Large-scale integrated die-casting technology is seen as the key to improving efficiency for electric vehicle makers, and NIO and XPeng Motors are expected to be the latest to adopt the technology.
Shenzhen-listed auto parts supplier Guangdong Hongtu Technology said in an announcement today that it held a signing ceremony on January 22 for the launch of 6,800-ton chassis integrated structural parts and a partnership for a 12,000-ton super die-casting unit.
The company will work with partners including die-casting machine maker L.K. Technology to develop the 12,000-ton die-casting unit, according to the announcement.
Guangdong Hongtu has entered into an intentional agreement with a Shenzhen-based subsidiary of L.K. Technology to purchase eight large and super die-casting units, the announcement said.
The announcement provided no further details, but executives from several vehicle companies, including Zeng Shuxiang, CEO of NIO's motor division XPT, congratulated the event in a recorded video, according to a live replay of the event from Guangdong Hongtu.
(Zeng Shuxiang, CEO of NIO's motor division XPT, congratulated Guangdong Hongtu on the event in a recorded video.)
XPeng vice president Jiang Ping was present at the event and gave a speech, saying that the event was a major step forward for Guangdong Hongtu in the field of one-piece die-casting and another milestone event in the field.
(XPeng vice president Jiang Ping gave a speech at Guangdong Hongtu's event.)
There is no information yet on whether NIO and XPeng will use Guangdong Hongtu's large die-casting machines. But Hongtu had said last year that it had entered the supply chain system of NIO and XPeng, without providing more details.
If NIO and XPeng adopt the large die-casting machine, then their manufacturing process is expectd to be upgraded to a higher level.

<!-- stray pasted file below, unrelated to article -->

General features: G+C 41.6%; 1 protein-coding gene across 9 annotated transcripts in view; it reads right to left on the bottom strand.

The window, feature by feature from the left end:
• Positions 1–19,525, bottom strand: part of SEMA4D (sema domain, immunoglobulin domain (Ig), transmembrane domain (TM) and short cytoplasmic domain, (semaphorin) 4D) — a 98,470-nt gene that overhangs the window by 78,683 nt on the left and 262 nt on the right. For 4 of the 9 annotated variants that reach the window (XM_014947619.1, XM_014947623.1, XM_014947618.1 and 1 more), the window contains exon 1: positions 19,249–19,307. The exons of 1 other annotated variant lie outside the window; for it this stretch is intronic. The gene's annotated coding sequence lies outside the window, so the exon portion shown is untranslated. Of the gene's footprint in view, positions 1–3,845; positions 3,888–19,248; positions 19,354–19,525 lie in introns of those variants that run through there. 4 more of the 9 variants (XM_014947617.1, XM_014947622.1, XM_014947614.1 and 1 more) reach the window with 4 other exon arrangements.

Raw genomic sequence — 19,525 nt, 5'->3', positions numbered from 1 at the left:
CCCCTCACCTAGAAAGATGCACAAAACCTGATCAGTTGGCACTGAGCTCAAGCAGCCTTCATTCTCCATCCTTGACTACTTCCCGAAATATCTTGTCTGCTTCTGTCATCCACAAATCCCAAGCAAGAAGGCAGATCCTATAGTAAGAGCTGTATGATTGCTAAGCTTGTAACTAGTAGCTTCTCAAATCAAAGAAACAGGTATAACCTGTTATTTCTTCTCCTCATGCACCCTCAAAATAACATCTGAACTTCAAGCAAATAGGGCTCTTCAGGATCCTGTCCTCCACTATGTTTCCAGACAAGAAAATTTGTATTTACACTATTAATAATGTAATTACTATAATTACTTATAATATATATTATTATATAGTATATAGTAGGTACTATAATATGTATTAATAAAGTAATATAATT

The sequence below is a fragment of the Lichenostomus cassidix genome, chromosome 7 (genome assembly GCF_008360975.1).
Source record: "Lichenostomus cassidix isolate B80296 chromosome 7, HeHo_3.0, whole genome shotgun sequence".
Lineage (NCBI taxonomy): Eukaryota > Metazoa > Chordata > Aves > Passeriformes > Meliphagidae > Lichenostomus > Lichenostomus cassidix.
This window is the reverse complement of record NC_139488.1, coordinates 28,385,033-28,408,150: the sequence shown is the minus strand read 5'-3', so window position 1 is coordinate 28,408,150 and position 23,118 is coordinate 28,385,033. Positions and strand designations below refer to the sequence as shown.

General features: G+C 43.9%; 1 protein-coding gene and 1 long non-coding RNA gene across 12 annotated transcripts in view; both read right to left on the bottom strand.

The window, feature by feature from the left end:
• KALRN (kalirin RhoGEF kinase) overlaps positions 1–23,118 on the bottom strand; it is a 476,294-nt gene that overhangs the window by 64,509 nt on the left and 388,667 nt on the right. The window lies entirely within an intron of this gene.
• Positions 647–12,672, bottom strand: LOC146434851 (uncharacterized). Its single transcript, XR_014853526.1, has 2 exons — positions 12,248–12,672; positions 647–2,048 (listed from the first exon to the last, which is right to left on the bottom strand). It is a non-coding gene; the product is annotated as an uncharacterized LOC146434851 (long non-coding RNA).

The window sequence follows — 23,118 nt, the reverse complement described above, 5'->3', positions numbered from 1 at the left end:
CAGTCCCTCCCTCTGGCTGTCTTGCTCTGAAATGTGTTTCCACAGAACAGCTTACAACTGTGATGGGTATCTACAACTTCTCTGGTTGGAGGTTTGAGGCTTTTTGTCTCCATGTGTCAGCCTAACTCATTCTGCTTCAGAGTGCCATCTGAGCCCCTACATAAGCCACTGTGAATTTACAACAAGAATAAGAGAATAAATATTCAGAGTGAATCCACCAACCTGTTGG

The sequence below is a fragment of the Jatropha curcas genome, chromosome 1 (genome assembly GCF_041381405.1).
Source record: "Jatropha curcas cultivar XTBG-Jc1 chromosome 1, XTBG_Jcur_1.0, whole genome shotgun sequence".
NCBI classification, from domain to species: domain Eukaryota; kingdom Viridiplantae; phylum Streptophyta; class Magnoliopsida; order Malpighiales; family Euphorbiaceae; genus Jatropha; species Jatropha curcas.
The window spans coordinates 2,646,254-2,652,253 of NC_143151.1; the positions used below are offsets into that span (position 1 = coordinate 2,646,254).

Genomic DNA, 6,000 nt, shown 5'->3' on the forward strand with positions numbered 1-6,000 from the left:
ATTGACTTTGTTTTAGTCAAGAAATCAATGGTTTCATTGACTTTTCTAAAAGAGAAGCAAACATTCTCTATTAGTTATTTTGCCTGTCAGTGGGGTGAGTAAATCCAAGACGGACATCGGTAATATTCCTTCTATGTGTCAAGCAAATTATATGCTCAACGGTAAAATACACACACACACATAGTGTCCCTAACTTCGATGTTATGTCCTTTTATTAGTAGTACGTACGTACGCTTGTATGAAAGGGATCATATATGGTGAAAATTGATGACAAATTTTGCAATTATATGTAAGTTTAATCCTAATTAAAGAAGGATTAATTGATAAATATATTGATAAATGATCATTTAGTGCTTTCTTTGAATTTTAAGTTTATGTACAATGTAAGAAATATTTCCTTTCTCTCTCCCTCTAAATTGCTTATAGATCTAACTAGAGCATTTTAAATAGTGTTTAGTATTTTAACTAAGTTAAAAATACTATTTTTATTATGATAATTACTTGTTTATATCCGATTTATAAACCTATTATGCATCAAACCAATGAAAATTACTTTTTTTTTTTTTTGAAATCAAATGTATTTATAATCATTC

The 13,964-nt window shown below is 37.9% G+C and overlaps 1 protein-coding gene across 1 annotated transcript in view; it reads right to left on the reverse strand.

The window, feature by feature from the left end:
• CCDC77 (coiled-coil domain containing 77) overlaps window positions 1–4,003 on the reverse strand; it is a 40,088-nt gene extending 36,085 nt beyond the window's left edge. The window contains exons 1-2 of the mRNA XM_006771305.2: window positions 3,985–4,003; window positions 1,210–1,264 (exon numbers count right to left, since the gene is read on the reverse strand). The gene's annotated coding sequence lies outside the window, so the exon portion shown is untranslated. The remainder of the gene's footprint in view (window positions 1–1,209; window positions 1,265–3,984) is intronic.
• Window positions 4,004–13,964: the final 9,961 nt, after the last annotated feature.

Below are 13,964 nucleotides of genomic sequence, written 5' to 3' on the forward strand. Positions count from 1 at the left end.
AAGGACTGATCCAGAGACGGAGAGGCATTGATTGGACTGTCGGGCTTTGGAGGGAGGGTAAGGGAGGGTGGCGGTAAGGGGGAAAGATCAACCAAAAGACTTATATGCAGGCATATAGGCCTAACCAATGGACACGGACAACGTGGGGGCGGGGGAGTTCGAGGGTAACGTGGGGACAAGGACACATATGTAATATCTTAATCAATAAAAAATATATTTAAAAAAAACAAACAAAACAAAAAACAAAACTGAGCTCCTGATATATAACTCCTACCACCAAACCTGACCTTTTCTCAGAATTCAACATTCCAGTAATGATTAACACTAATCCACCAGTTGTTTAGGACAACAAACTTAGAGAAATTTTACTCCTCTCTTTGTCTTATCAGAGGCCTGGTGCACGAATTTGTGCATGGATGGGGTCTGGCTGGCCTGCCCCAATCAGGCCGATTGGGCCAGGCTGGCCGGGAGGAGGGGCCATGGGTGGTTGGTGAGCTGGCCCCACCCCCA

Tesla currently uses a 6,000-ton integrated die-casting machine in the production of the Model Y. Previous media reports said the company will use an 8,000-ton integrated die-casting machine for Cybertruck.
Compared with the traditional body manufacturing stamping and welding process, one-piece die-casting can help reduce the weight of the model, reduce the number of parts and process steps, thus saving costs significantly.
Previous media reports have suggested that six Chinese automakers are already planning to use a large die-casting facility similar to Tesla.
Although NIO has not officially confirmed that it will use large die-casting equipment, its previous efforts are already paving the way for this.
On October 18 last year, NIO announced that it had successfully validated the development of a heat-treatment-free material that could be used to make large die castings.
This is the first of its kind for a Chinese carmaker, and the new material will be used in models built on its second-generation platform, according to NIO.
On December 18 last year, NIO announced the ET5 sedan. When asked by CnEVPost in an interview on December 19 whether NIO has plans to introduce large die-casting machines in its production line, William Li, founder, chairman and CEO of NIO, did not give a direct answer, but revealed interesting information.
"We are using an integrated die-casting process for the rear subframe of the ET5," Li said.
(Screenshot from NIO's website about ET5.)
CnEVPost then found, when checking the ET5's technical specifications, that the ET5's rear subframe uses a so-called integrated hollow cast aluminum process.
Compared to the all-steel welded process, the technology allows for a guaranteed strength increase from 31kNm/deg to 34kNm/deg, while reducing weight by 13kg and allowing for 11L more trunk space, according to NIO.